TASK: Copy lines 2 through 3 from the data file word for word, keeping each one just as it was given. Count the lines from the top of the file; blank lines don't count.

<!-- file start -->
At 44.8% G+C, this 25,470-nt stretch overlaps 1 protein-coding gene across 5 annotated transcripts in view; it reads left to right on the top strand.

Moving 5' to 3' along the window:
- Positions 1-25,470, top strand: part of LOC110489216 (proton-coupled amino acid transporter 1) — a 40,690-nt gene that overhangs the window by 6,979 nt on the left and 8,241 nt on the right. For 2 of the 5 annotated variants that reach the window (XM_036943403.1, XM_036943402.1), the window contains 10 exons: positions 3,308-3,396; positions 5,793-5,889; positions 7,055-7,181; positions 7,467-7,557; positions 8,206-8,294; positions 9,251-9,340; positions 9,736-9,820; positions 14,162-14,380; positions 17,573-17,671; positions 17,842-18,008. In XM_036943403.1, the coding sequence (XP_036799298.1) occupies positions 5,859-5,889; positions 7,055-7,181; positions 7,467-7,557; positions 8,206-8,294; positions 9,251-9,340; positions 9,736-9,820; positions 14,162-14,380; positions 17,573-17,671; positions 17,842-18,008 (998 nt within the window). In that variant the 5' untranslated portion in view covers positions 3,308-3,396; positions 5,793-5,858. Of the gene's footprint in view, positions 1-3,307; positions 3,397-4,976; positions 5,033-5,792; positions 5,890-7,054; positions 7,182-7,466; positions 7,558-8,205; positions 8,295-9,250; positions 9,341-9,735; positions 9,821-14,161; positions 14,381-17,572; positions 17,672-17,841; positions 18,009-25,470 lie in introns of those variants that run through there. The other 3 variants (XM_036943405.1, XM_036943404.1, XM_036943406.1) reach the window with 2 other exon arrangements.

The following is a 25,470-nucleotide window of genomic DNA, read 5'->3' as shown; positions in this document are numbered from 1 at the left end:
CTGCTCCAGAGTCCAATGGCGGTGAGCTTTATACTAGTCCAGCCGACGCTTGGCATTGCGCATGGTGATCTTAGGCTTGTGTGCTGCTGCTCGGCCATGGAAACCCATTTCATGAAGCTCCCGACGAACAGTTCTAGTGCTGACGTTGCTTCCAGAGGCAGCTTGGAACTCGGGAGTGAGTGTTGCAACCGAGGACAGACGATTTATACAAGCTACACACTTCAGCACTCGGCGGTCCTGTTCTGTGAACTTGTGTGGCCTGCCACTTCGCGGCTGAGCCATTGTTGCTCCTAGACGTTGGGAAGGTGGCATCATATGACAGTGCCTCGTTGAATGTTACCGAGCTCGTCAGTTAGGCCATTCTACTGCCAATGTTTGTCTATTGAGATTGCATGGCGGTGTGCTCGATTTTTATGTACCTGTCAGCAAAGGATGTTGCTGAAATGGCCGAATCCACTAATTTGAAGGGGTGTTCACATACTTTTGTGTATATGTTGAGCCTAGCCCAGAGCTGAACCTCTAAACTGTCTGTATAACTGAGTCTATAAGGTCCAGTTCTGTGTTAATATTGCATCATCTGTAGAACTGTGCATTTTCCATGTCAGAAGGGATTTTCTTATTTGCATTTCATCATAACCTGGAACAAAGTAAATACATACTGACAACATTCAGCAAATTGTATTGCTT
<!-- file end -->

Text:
Moving 5' to 3' along the window:
- Positions 1-25,470, top strand: part of LOC110489216 (proton-coupled amino acid transporter 1) — a 40,690-nt gene that overhangs the window by 6,979 nt on the left and 8,241 nt on the right. For 2 of the 5 annotated variants that reach the window (XM_036943403.1, XM_036943402.1), the window contains 10 exons: positions 3,308-3,396; positions 5,793-5,889; positions 7,055-7,181; positions 7,467-7,557; positions 8,206-8,294; positions 9,251-9,340; positions 9,736-9,820; positions 14,162-14,380; positions 17,573-17,671; positions 17,842-18,008. In XM_036943403.1, the coding sequence (XP_036799298.1) occupies positions 5,859-5,889; positions 7,055-7,181; positions 7,467-7,557; positions 8,206-8,294; positions 9,251-9,340; positions 9,736-9,820; positions 14,162-14,380; positions 17,573-17,671; positions 17,842-18,008 (998 nt within the window). In that variant the 5' untranslated portion in view covers positions 3,308-3,396; positions 5,793-5,858. Of the gene's footprint in view, positions 1-3,307; positions 3,397-4,976; positions 5,033-5,792; positions 5,890-7,054; positions 7,182-7,466; positions 7,558-8,205; positions 8,295-9,250; positions 9,341-9,735; positions 9,821-14,161; positions 14,381-17,572; positions 17,672-17,841; positions 18,009-25,470 lie in introns of those variants that run through there. The other 3 variants (XM_036943405.1, XM_036943404.1, XM_036943406.1) reach the window with 2 other exon arrangements.